HILTON HEAD, S.C. (April 12, 2004) — Underinflation, as everyone knows, has dire effects on truck tires.
But it's not always the effect people expect, according to speakers at the Clemson Tire Industry Conference, held March 10-12 at Hilton Head.
The normal assumption with dual truck tires, for example, is that if one is severely underinflated or goes flat, it disintegrates during operation and leaves a so-called “alligator” on the road, said Cesar Zarak, tire research engineer at Michelin Americas Research Corp., a unit of Michelin North America Inc.
“I've seen one of the rear axle treads flying out from a truck while driving on the highway, the tread hitting other cars,” Mr. Zarak said. “I wanted to try to understand the phenomenon of how the tire comes apart while running next to another tire.”
Using new 275/80R22.5 drive tires, Michelin ran accelerated and normal endurance test procedures, running one tire in a dual package at the prescribed pressure of 100 psi and the other tire at inflations ranging from 80 to 0 psi.
What Mr. Zarak discovered, to his surprise, was that the tire at full inflation was the one that came apart—while in dual operation. The explanation, as far as Michelin saw, was that the fully inflated tire was forced to carry a disproportionate share of the vehicle load.
“Although the tire that failed was the one fully inflated, it is possible that the low-pressure tire might fail upon subsequent inflation,” he said. “When tires operate at 80-percent inflation of that which is needed to carry the load, they should be inspected before going back to service.”
Trying to get a handle on the effect of tire underinflation on commercial vehicle safety and operating costs, the Federal Motor Carrier Safety Administration hired Booz Allen & Hamilton in 2001 to conduct a study. The American Trucking Associations' Technology & Maintenance Council conducted a survey of truck tire pressures to aid the study, said Peggy Fisher, president of Fleet Tire Consulting and a Tire Business columnist.
“Booz Allen said it would hire young people to conduct the surveys,” Ms. Fisher said. “We said, 'Don't do that; they'll get uneven information. Let us do it.'
“So we took a team of tire manufacturers' field service engineers to the Truck Appreciation Days in Iowa and Nevada in July and August 2001. The cold pressures were taken by people who knew what they were doing.”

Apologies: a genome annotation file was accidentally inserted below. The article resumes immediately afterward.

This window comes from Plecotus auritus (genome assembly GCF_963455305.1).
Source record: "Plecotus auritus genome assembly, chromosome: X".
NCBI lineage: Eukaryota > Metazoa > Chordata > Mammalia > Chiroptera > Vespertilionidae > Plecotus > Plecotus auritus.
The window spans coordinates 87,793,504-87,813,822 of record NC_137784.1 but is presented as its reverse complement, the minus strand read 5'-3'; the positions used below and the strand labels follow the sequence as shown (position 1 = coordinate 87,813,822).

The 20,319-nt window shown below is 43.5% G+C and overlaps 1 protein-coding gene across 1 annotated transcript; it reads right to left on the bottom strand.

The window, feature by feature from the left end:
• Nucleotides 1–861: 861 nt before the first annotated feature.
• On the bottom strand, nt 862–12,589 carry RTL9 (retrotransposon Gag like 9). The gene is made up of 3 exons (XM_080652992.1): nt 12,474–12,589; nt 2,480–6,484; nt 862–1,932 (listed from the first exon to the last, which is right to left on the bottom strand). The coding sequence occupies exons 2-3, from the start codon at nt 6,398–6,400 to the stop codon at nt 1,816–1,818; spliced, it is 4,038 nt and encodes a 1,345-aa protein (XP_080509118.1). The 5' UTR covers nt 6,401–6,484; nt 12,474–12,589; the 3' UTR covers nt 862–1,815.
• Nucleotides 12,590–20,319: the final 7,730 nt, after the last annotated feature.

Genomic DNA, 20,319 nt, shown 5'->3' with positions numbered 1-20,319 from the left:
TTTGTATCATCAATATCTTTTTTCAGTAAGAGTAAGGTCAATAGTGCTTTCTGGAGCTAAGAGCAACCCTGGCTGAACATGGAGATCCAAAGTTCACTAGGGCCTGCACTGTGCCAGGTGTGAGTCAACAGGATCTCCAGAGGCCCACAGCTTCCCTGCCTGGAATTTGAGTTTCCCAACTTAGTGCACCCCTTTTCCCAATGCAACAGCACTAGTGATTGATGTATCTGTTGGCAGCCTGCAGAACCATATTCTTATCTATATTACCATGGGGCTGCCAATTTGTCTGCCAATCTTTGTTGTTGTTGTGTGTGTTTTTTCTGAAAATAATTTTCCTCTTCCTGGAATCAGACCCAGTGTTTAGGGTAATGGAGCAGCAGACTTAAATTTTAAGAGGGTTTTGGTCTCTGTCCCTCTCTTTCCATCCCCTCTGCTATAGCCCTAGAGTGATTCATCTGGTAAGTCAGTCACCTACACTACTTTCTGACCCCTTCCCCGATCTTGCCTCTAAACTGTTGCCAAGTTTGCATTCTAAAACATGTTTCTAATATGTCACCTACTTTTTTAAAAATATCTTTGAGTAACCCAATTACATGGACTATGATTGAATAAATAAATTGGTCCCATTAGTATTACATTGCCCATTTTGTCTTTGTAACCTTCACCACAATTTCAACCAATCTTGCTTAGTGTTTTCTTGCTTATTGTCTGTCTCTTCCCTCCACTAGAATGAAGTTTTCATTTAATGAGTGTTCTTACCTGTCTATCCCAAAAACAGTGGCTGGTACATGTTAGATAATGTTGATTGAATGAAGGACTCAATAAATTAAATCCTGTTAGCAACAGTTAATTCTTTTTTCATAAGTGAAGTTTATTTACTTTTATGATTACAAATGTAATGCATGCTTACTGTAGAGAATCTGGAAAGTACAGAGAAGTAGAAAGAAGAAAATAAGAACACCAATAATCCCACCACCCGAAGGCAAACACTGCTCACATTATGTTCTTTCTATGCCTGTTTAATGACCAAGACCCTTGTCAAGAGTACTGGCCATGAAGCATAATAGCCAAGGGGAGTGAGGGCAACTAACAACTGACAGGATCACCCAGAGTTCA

A well-maintained truck fleet, Ms. Fisher said, should have 85 percent of its tires within 5 psi of the recommended pressure. But the field engineers found only 44 percent of fleet tires were within those inflations.
“Forty-four percent isn't real good,” she said. The other statistics were worse:
c One truck in five had at least one tire underinflated by at least 20 psi; and
c 20 percent of all tractor dual tires and 25 percent of all trailer duals differed in pressure by more than 5 psi.
The study determined the typical tractor-trailer suffers about 2.2 road calls annually—half of those due to tire failures. The average lost time per breakdown is 2½ hours, with average direct billed costs of $265 and direct losses due to delays of $191. That does not include the cost of a new tire or “any loss in revenues due to late shipments or loss of customer goodwill,” Ms. Fisher said. Costs vary, however, depending on the type of fleet, she added.
One aspect of the Booz Allen study was whether tire pressure monitoring systems would be cost-effective for a truck fleet. The answer? “If systems are too expensive, they may not be,” Ms. Fisher said.
The two questions yet to be answered about tire pressure monitoring systems, she added, are to what extent do such systems reduce costs caused by underinflation and whether the National Highway Traffic Safety Administration (NHTSA) will mandate tire pressure monitoring systems for trucks.
Many aircraft and some large off-the-road tires are inflated with nitrogen instead of air, noted Guy Walenga, engineering manager, North American Commercial Products for Bridgestone/Firestone (BFS). Nitrogen is required in tires equipping aircraft weighing more than 75,000 pounds at takeoff.
So, Mr. Walenga asked, would nitrogen be beneficial for truck tires?
“In every case, nitrogen allows the tire to maintain more of its original properties than air,” he said. Among other things, nitrogen offers less oxidation of tire components, less pressure buildup in service and longer tread-life.
“With nitrogen, the casing may be more durable and more retreadable,” he said.
On the other hand, nitrogen has some qualities that are negligible or even problematic with truck tires, Mr. Walenga noted. “Mining and aircraft tires use nitrogen to reduce fire incidence,” he said. “This is not a big factor in truck tires under normal circumstances.”
Portability is also a problem with nitrogen, particularly in road calls, Mr. Walenga noted. “If you have a blowout with a nitrogen tire, you have to refill it with air,” he said. “Then you have to take out the air eventually and refill the tire with nitrogen. But how many drivers would think to tell the maintenance crew?”
With the greater expense of nitrogen, it might not be cost-effective with truck tires, and BFS needs to do more testing on the subject, Mr. Walenga said.